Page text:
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nerd7473
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Raspberry Pi, GPIO, and other CPUs

Fri Mar 14, 2014 6:03 pm

I need to know if the pi can hook to an GPIO expansion board and then to some sort of circuit to control another processor to give the Pi more processing power. Also would like to know if there are more single board PCs that could accomplish this feat.
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FLYFISH TECHNOLOGIES
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Re: Raspberry Pi, GPIO, and other CPUs

Fri Mar 14, 2014 6:15 pm

Hi,
nerd7473 wrote: control another processor to give the Pi more processing power.
A solution that comes to my mind is to use several RasPis networked together (Ethernet).

Various boards with some processors (microcontrollers) could be attached to GPIO, but generally speaking, this hardware doesn't have significant generic processing power that could be compared to RasPi's one. I'd say that various add-on boards could be used well for some specific tasks (eg. if you need precise timing for stepper motors control, to provide more input/output pins, etc), but I'd not go into this direction for increasing the overall processing power.

If you can tell us more about the use case, you could get more applicable responses.


Best wishes, Ivan Zilic.
Running out of GPIO pins and/or need to read analog values?
Solution: http://www.flyfish-tech.com/FF32

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nerd7473
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Re: Raspberry Pi, GPIO, and other CPUs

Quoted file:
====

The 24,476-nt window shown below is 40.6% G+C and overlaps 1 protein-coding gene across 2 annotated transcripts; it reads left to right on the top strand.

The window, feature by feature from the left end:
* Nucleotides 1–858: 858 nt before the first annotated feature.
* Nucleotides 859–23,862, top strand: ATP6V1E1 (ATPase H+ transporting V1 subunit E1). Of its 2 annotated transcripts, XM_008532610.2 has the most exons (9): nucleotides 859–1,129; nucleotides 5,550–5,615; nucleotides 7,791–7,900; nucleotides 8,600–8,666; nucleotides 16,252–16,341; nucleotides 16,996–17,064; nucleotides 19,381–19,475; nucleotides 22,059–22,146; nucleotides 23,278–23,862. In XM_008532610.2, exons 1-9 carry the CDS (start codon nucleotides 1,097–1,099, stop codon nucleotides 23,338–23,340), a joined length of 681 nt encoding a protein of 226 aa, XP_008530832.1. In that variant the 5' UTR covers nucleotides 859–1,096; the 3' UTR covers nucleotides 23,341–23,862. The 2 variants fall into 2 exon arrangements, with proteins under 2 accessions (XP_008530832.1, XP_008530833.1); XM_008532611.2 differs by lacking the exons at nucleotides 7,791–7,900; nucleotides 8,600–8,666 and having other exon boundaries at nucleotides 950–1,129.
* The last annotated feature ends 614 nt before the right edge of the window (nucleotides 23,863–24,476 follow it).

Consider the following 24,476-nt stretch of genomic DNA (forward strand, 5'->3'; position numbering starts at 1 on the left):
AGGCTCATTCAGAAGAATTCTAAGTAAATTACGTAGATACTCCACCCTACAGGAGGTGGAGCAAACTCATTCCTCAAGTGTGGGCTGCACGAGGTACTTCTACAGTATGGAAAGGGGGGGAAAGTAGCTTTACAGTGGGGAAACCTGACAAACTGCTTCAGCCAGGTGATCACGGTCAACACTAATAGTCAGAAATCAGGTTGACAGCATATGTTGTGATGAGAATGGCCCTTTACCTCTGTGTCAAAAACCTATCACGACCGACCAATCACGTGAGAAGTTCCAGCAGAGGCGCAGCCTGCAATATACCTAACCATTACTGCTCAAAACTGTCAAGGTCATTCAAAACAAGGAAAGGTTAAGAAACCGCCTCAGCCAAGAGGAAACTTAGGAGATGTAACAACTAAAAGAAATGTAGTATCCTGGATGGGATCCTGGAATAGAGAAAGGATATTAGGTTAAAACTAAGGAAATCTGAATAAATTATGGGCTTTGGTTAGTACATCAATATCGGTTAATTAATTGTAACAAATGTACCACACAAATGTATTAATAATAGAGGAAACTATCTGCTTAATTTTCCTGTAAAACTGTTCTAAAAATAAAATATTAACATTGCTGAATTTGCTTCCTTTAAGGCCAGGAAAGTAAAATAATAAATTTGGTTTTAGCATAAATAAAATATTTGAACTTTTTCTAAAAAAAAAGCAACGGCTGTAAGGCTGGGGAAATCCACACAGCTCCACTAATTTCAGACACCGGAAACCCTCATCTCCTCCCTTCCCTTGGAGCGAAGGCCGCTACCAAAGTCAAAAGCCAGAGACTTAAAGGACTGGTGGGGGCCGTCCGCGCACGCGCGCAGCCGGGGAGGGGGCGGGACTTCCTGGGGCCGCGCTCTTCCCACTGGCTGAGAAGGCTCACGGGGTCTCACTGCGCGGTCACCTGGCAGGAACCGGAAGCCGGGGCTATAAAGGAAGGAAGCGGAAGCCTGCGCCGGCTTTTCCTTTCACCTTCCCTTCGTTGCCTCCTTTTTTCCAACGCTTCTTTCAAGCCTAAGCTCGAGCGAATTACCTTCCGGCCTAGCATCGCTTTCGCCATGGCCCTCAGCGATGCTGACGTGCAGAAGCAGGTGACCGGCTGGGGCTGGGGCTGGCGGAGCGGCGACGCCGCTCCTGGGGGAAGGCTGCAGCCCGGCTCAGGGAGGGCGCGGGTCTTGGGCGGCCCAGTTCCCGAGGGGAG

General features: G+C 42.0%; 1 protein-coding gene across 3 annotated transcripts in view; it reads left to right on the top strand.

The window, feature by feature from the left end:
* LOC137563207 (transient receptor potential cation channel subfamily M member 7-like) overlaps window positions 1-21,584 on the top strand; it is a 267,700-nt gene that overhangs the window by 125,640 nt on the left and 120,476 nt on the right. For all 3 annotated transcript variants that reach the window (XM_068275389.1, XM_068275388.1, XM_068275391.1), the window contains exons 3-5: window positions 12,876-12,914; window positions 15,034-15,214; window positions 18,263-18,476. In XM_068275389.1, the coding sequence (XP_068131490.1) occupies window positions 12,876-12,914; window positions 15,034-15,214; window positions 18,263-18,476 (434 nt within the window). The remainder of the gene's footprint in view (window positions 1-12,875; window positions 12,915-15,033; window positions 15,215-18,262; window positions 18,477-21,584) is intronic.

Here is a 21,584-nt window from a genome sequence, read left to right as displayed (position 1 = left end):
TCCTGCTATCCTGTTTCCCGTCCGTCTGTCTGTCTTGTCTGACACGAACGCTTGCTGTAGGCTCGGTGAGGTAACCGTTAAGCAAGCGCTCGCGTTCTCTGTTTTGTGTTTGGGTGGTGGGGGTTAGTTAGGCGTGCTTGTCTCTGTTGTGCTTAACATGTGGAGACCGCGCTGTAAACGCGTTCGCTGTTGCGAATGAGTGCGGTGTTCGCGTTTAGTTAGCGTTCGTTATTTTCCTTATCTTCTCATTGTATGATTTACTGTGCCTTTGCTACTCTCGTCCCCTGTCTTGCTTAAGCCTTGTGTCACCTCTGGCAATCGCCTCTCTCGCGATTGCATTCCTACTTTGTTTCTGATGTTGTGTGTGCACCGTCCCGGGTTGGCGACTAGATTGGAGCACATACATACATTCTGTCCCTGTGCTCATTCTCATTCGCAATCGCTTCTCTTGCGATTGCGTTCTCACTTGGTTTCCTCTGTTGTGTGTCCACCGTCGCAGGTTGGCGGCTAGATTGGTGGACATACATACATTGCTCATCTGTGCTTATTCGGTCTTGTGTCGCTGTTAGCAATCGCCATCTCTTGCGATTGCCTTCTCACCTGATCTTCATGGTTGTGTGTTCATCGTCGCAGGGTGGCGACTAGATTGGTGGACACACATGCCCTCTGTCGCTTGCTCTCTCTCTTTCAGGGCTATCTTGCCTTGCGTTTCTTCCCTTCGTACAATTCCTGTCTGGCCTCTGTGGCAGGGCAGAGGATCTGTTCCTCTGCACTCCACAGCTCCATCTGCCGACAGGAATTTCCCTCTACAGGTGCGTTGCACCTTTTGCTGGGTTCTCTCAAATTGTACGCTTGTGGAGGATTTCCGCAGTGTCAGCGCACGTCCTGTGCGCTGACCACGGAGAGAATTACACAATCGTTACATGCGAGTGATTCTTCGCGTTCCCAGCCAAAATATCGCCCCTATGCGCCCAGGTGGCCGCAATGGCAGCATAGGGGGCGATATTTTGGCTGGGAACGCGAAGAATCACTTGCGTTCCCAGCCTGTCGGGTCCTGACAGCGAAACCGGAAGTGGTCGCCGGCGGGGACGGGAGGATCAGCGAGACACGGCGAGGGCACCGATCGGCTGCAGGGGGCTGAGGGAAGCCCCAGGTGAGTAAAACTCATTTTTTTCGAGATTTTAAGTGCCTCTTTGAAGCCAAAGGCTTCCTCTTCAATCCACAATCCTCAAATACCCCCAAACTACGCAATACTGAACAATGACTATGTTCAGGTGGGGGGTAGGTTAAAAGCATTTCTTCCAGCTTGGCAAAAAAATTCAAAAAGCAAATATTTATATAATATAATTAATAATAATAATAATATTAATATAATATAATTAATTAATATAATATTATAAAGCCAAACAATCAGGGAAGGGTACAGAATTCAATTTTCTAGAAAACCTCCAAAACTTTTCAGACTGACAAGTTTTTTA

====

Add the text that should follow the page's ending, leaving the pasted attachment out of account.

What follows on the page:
Fri Mar 14, 2014 6:25 pm

FLYFISH TECHNOLOGIES wrote:Hi,
nerd7473 wrote: control another processor to give the Pi more processing power.
A solution that comes to my mind is to use several RasPis networked together (Ethernet).

Various boards with some processors (microcontrollers) could be attached to GPIO, but generally speaking, this hardware doesn't have significant generic processing power that could be compared to RasPi's one. I'd say that various add-on boards could be used well for some specific tasks (eg. if you need precise timing for stepper motors control, to provide more input/output pins, etc), but I'd not go into this direction for increasing the overall processing power.

If you can tell us more about the use case, you could get more applicable responses.


Best wishes, Ivan Zilic.

I would love to just make a add on board for the Pi to hook to another CPU perhaps a ARM. I would love to see this work all I am trying to say is I would like to have it be programmed to communicate to the other CPU so I could increase power and decrease CPU usage of the main one.
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Re: Raspberry Pi, GPIO, and other CPUs

Fri Mar 14, 2014 6:44 pm

Almost an impossible proposition! The only "High speed" connection the PI has is USB (and through USB Ethernet).
None of the PI's GPIO interfaces really provides enough throughput to provide fast enough data interchange with another CPU to create a workable DUAL-CPU system. The SPI interface is the only one that comes somewhat close, but the speed you get is more comparable to reading/writing to the SD-card than to external RAM, like you would need with a DUAL-CPU setup.

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nerd7473
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Re: Raspberry Pi, GPIO, and other CPUs

Fri Mar 14, 2014 8:09 pm

mahjongg wrote:Almost an impossible proposition! The only "High speed" connection the PI has is USB (and through USB Ethernet).